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June 98/31

Building Repairs and Maintenance Study in the Higher Education SectorManagement Review Guide


Value for Money Initiative


Building Repairs and Maintenance Study in the Higher Education SectorManagement Review GuideContents 1. 2. 3. 4. 5. 6. Introduction Building Maintenance Planned and Reactive Benefits of a Building Maintenance Review Building Maintenance Review Process Building Management Review Group Building Maintenance Matrix 6.1 Strategic Framework 6.2 Condition Assessment 6.3 Maintenance Planning 6.4 Resource Planning 6.5 Managing the Workload 6.6 Getting Good Prices 6.7 Evaluating Quality 7. 8. 9. Building Maintenance Data Legislation, Statutory Regulations and British Standards Management Action Plan Page 2-5 6-9 10 - 11 12 - 15 16 - 19 20 - 23 24 - 27 28 - 31 32 - 35 36 - 39 40 - 43 44 - 47 48 - 53 54 - 57 58 - 63 64 - 66 67

10. Appendices

1. IntroductionBackgroundThe building maintenance study is one of a number of initiatives by the Higher Education Funding Councils to support higher education institutions (HEIs) in managing their estates, through identifying and disseminating good practice. The outputs of the study provide HEIs with an opportunity to enhance their current building maintenance arrangements and save costs. They recommend a management approach based on asking: What are the appropriate levels of service delivery required for building maintenance arrangements, in order to achieve value for money? The emphasis is one of upward initiative, rather than downward control. The checklist-driven approach indicated in this guide can be used directly; it will also help institutions identify and implement complementary approaches, where appropriate.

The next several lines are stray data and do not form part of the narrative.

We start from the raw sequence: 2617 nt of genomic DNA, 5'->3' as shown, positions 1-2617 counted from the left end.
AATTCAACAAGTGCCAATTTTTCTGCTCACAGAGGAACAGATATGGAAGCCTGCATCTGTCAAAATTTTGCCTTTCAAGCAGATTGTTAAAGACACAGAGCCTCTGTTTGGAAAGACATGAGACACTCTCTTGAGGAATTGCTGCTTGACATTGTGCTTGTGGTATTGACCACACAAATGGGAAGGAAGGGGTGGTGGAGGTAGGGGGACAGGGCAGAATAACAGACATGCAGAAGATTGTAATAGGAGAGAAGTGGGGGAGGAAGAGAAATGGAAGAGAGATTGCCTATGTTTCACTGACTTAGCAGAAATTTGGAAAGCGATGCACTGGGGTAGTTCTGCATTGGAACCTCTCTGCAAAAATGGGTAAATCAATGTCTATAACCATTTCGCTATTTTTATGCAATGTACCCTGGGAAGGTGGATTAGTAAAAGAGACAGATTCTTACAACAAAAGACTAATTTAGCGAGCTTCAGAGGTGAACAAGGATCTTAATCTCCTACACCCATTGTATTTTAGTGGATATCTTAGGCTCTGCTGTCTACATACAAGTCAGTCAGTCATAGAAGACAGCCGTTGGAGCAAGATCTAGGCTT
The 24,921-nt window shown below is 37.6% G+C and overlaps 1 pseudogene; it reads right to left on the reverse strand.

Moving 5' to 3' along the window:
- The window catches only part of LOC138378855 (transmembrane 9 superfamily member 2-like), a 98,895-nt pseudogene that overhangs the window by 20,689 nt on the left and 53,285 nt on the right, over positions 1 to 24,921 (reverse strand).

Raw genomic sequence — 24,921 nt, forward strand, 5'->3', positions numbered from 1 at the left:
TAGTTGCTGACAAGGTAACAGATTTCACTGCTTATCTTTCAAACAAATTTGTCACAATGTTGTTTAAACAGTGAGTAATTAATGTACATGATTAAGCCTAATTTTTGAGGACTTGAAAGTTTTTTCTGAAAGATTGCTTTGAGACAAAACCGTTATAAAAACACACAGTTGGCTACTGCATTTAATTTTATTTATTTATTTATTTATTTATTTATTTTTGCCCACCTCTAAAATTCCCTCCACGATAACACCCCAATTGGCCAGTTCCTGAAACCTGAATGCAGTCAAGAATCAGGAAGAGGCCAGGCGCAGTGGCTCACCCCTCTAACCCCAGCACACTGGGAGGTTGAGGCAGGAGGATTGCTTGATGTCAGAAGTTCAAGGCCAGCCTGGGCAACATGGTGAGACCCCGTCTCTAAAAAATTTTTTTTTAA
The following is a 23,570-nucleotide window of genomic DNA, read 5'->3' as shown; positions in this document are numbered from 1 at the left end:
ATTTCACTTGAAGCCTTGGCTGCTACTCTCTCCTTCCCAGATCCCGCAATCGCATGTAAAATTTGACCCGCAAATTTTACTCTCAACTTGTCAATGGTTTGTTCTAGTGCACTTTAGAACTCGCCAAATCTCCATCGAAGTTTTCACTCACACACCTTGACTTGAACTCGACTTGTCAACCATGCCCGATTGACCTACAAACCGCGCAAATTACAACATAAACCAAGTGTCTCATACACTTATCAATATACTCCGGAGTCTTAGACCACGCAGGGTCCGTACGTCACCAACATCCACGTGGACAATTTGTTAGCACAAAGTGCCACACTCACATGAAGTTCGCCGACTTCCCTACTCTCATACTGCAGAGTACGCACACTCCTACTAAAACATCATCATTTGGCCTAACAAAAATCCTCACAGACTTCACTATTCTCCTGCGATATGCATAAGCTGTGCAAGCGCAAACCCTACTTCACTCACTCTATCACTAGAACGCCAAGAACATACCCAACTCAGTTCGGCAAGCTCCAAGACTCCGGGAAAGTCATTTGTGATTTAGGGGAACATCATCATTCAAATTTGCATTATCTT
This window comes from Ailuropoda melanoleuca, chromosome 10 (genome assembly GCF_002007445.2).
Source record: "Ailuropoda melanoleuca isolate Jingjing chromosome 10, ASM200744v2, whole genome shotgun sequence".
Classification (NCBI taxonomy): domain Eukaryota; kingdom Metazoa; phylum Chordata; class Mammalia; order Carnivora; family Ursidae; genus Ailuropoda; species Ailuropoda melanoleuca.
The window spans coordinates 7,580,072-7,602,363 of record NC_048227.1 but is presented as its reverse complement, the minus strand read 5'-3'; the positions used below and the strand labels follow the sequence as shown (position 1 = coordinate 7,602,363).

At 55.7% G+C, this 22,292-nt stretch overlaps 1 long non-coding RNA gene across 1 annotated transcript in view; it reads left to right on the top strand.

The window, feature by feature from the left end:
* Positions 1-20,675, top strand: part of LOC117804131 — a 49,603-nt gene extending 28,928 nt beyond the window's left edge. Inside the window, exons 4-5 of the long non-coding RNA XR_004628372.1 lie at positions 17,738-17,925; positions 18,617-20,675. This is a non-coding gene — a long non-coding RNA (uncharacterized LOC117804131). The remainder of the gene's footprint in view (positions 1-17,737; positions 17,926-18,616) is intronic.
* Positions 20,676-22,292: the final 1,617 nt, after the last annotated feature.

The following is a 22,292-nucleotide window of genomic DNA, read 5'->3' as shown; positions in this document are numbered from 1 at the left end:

Findings of the StudyAfter its staff and students, the estate is the most important asset of the institution. It directly supports the delivery of teaching and research; it also provides a stimulating and supportive environment for students and staff alike. An appropriate and well-maintained estate is therefore critical to delivering the institutions core business objectives in a cost-effective way. The findings of the Building Repairs and Maintenance Study in the Higher Education Sector readily acknowledge the work already undertaken by institutions to manage planned and reactive building maintenance. However, further strategic and operational opportunities, as well as cost benefits, do exist for institutions to enhance their current practices. The principal messages of the study are that: building maintenance arrangements can make a strategic contribution to the core business activities of institutions budget cuts in building repairs and maintenance are not costeffective savings institutions have obligations as trustees to maintain assets and to operate in compliance with legislation


a structured and co-ordinated management framework, incorporating agreed user priorities, is needed to deliver value for money comprehensive and up-to-date information on the estate provides institutions with indicators to prompt management actions. The outputs of this study provide a set of tools and ideas for all institutions, within a framework that enables management options to be considered, in order to deliver value for money. It is the responsibility of the institution to identify and to implement the most appropriate management arrangements to match its requirements.